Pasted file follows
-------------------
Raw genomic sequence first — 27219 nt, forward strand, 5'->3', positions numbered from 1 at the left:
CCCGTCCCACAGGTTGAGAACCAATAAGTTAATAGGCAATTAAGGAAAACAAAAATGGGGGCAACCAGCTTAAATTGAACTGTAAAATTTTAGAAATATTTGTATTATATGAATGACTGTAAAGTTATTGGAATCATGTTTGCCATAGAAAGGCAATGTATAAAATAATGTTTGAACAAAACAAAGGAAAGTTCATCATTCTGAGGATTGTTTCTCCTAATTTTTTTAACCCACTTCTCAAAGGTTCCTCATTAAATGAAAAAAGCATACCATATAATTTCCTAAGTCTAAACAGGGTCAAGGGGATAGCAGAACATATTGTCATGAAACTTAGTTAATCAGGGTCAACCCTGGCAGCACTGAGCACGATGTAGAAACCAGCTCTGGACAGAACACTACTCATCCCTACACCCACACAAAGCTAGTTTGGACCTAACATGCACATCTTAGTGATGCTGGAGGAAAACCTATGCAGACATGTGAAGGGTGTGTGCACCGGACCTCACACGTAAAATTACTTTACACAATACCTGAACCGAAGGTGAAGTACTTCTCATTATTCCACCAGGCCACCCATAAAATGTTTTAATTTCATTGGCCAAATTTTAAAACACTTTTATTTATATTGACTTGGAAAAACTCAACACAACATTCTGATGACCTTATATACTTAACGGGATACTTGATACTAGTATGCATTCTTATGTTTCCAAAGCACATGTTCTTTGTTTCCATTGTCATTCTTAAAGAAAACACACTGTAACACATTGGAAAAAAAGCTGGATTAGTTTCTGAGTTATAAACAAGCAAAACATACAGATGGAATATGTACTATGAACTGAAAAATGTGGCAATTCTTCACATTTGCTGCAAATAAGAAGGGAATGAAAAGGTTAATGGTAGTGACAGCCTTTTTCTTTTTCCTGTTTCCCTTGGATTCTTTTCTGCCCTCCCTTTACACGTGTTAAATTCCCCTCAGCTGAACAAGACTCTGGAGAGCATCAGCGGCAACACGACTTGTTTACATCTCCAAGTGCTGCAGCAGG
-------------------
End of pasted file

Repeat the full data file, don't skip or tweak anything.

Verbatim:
Raw genomic sequence first — 27219 nt, forward strand, 5'->3', positions numbered from 1 at the left:
CCCGTCCCACAGGTTGAGAACCAATAAGTTAATAGGCAATTAAGGAAAACAAAAATGGGGGCAACCAGCTTAAATTGAACTGTAAAATTTTAGAAATATTTGTATTATATGAATGACTGTAAAGTTATTGGAATCATGTTTGCCATAGAAAGGCAATGTATAAAATAATGTTTGAACAAAACAAAGGAAAGTTCATCATTCTGAGGATTGTTTCTCCTAATTTTTTTAACCCACTTCTCAAAGGTTCCTCATTAAATGAAAAAAGCATACCATATAATTTCCTAAGTCTAAACAGGGTCAAGGGGATAGCAGAACATATTGTCATGAAACTTAGTTAATCAGGGTCAACCCTGGCAGCACTGAGCACGATGTAGAAACCAGCTCTGGACAGAACACTACTCATCCCTACACCCACACAAAGCTAGTTTGGACCTAACATGCACATCTTAGTGATGCTGGAGGAAAACCTATGCAGACATGTGAAGGGTGTGTGCACCGGACCTCACACGTAAAATTACTTTACACAATACCTGAACCGAAGGTGAAGTACTTCTCATTATTCCACCAGGCCACCCATAAAATGTTTTAATTTCATTGGCCAAATTTTAAAACACTTTTATTTATATTGACTTGGAAAAACTCAACACAACATTCTGATGACCTTATATACTTAACGGGATACTTGATACTAGTATGCATTCTTATGTTTCCAAAGCACATGTTCTTTGTTTCCATTGTCATTCTTAAAGAAAACACACTGTAACACATTGGAAAAAAAGCTGGATTAGTTTCTGAGTTATAAACAAGCAAAACATACAGATGGAATATGTACTATGAACTGAAAAATGTGGCAATTCTTCACATTTGCTGCAAATAAGAAGGGAATGAAAAGGTTAATGGTAGTGACAGCCTTTTTCTTTTTCCTGTTTCCCTTGGATTCTTTTCTGCCCTCCCTTTACACGTGTTAAATTCCCCTCAGCTGAACAAGACTCTGGAGAGCATCAGCGGCAACACGACTTGTTTACATCTCCAAGTGCTGCAGCAGG